The way throttling works is that the first signal you get will not be delayed at all. But if any subsequent updates happen in the next 400ms window they will be coalesced into a single signal that happens after that 400ms time window has been cleared.
Note I've found this technique provides acceptable results for many cases that would have required event queue manipulation otherwise. It's available in a service class called SignalThrottler to use elsewhere.
Thinkers are doing their own thing on an independent thread, so they won't necessarily stop on a dime! But when the last reference to a Present goes away there will be a request that the Thinker stop. It's up to you to decide if you need to synchronously wait for a Thinker to react to a request to stop. Applications like Mandelbrot do not require it (except when they are quitting, if they want to exit cleanly).
If no data structure shared between the main thread and the Thinker is going to be modified, the manager will clean it up when it finishes. This can reduce the latency of starting a new calculation.

Snapshots

As a Thinker is running, an independent thread can snapshot the calculation state at any time. These snapshots use a copy-on-write (COW) strategy—so they cost almost nothing if the thinker doesn't modify its state during the lifetime of the snapshot.
void MandelbrotWidget::updatePixmap()
{
    if (!lastDragPos.isNull())
        return;

    RenderThinker::SnapshotPointer snap = watcher.createSnapshot();
    if (snap->hasImage()) {
        pixmap = QPixmap::fromImage(snap->getImage());
        pixmapScale = snap->getScaleFactor();
        snap.clear();
        pixmapOffset = QPoint();
        lastDragPos = QPoint();
        update();
    }
}
The snapshot is guaranteed not to change during its lifetime. It will not trigger a copy unless the Thinker makes a modification, at which time the Thinker thread will be forced to pay for the time and memory of a copy of the object. For best results, release the snapshot as soon as you can—the example above calls clear() before update() to minimize the window of opportunity for the copy-on-write to hit.
Note Regarding the const guarantee on the object, do remember this is C++. If a const object contains pointers then what you get is a guarantee of the pointer not changing...not a guarantee that the thing pointed to isn't going to change. So stick to value semantics in your state objects where possible! If you're afraid of the cost of pass-by-value semantics, consider using implicit sharing for the types inside your state object. That extends the copy-on-write semantics to the next level.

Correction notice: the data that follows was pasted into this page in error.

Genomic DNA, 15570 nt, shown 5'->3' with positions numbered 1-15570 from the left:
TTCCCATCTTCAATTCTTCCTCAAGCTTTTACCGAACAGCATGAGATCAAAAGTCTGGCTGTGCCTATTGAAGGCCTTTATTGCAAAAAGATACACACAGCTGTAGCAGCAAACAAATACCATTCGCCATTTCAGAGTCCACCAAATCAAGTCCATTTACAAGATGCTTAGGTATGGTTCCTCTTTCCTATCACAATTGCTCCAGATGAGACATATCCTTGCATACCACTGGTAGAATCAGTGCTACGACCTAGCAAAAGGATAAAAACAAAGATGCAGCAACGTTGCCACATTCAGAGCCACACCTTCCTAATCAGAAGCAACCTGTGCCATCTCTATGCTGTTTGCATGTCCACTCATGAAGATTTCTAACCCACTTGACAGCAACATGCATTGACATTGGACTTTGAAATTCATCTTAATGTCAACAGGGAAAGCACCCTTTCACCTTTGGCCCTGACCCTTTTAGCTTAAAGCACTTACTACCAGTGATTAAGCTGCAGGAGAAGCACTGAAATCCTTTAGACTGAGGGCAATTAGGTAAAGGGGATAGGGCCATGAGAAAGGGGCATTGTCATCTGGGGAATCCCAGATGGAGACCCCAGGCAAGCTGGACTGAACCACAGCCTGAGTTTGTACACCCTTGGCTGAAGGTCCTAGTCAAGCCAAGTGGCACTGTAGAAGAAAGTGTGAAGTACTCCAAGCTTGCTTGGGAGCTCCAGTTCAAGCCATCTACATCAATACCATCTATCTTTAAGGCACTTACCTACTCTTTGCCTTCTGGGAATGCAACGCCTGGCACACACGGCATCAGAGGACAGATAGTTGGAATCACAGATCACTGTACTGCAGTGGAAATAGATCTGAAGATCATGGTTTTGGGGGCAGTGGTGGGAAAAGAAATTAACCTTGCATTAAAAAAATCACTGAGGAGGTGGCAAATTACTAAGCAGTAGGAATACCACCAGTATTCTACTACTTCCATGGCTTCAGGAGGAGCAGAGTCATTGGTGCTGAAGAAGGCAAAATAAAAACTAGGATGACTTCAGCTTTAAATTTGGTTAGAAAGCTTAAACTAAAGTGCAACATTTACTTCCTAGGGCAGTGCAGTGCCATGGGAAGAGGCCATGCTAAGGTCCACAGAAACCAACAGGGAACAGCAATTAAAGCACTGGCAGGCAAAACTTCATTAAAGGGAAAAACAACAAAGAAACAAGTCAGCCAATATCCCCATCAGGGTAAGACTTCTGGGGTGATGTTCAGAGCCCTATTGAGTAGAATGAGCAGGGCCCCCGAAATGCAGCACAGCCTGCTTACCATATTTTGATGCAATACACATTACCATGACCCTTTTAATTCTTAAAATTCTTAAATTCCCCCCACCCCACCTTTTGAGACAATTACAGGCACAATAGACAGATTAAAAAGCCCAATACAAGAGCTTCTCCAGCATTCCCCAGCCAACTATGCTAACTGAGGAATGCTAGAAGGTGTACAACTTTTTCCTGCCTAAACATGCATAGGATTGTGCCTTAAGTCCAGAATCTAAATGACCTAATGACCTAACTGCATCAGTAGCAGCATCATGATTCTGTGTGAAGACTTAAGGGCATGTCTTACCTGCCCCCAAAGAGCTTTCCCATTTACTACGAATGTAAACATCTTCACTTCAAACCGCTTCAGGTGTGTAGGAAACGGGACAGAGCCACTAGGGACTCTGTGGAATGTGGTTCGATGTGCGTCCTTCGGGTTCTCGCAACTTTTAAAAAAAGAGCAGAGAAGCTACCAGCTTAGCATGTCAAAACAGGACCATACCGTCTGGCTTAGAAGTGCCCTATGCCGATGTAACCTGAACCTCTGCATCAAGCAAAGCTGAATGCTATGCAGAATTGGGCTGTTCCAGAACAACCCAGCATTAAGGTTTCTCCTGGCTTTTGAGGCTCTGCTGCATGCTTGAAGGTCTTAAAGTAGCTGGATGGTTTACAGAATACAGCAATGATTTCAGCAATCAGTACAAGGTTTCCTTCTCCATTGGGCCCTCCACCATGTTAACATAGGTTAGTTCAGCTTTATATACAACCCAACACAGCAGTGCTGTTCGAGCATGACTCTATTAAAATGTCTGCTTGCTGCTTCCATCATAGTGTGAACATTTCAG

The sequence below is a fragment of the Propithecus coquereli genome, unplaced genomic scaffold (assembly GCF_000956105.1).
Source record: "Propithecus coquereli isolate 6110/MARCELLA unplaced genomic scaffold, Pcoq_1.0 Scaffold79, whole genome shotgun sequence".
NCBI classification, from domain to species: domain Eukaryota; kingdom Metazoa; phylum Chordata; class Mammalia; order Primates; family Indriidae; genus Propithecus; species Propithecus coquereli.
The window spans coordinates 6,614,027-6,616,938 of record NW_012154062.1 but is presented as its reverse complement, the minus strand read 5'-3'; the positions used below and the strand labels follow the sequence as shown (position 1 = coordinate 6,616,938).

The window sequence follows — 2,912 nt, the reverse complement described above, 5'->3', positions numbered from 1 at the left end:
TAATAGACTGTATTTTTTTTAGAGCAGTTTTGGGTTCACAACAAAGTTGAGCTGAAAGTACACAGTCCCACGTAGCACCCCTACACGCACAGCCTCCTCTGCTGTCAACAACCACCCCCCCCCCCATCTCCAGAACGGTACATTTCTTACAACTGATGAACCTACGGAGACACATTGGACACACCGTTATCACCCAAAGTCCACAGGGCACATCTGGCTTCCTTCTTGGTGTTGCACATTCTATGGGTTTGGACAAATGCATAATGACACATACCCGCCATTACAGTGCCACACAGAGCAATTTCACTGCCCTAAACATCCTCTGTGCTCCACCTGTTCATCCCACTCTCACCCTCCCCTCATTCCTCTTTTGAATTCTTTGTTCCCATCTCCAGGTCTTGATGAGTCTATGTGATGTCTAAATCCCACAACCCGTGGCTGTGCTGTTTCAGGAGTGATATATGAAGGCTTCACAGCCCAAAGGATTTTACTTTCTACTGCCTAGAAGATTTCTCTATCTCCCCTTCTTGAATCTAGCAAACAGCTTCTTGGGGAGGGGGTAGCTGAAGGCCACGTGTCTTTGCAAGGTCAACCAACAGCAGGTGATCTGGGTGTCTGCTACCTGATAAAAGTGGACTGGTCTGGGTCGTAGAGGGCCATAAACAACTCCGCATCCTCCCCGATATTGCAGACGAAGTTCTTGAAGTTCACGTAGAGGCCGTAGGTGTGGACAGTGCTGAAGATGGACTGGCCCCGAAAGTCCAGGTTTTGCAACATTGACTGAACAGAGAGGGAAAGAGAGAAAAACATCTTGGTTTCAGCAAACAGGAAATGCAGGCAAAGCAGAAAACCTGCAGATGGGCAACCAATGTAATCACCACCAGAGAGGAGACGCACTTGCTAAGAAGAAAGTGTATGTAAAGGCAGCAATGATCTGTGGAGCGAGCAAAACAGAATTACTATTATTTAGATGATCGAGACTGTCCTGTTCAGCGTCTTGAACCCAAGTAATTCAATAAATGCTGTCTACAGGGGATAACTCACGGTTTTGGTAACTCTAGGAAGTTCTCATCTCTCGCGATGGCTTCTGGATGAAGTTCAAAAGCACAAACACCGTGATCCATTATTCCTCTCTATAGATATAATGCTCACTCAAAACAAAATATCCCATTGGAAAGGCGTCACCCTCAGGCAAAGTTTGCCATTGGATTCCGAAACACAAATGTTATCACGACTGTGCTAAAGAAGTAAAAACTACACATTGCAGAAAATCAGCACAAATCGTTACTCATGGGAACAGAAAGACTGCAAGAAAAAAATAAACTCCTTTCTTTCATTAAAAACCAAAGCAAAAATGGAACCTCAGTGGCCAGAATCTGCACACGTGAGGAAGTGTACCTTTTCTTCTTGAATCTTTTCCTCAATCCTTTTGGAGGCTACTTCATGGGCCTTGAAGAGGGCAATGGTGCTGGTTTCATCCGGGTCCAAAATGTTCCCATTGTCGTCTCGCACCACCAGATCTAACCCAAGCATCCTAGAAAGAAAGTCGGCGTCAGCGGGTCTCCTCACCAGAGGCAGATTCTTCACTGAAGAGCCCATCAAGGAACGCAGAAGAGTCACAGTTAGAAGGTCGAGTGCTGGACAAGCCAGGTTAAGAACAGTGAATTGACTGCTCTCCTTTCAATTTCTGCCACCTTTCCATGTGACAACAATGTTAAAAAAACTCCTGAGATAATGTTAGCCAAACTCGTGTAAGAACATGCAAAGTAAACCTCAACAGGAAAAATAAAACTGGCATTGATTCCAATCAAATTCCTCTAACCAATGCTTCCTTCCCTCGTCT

pause(), resume(), and cancel()

To simplify the interface a Thinker has to deal with, it isn't asked to distinguish between when another thread makes a request to stop vs. a request to pause. The wasPauseRequested() function call covers both cases.
Thinkers fall into two classes: resumable and non-resumable. If a thinker isn't resumable, then it is able to handle only cancel requests. (Technically speaking you can pause it, but only if you then cancel.)
Being resumable involves being able to return from your start() method, and later pick up from where you left off in resume().
Note This needs more documentation on how to simplify this with coroutine libraries, etc.)

Future Directions

Thinker-Qt is an experiment I wrote because I couldn't find anything that really fit my needs. But I'm interested in any references people can find to related work.
Any improvements that package the code in a more standard way, or fix the naming or conventions to be more natural to the Qt community are certainly welcome. I only factored it into a "library" recently and there's a lot of tidying to do.
Intel has developed an interesting C++ threading framework and called for "Less focus on threads, more focus on tasks".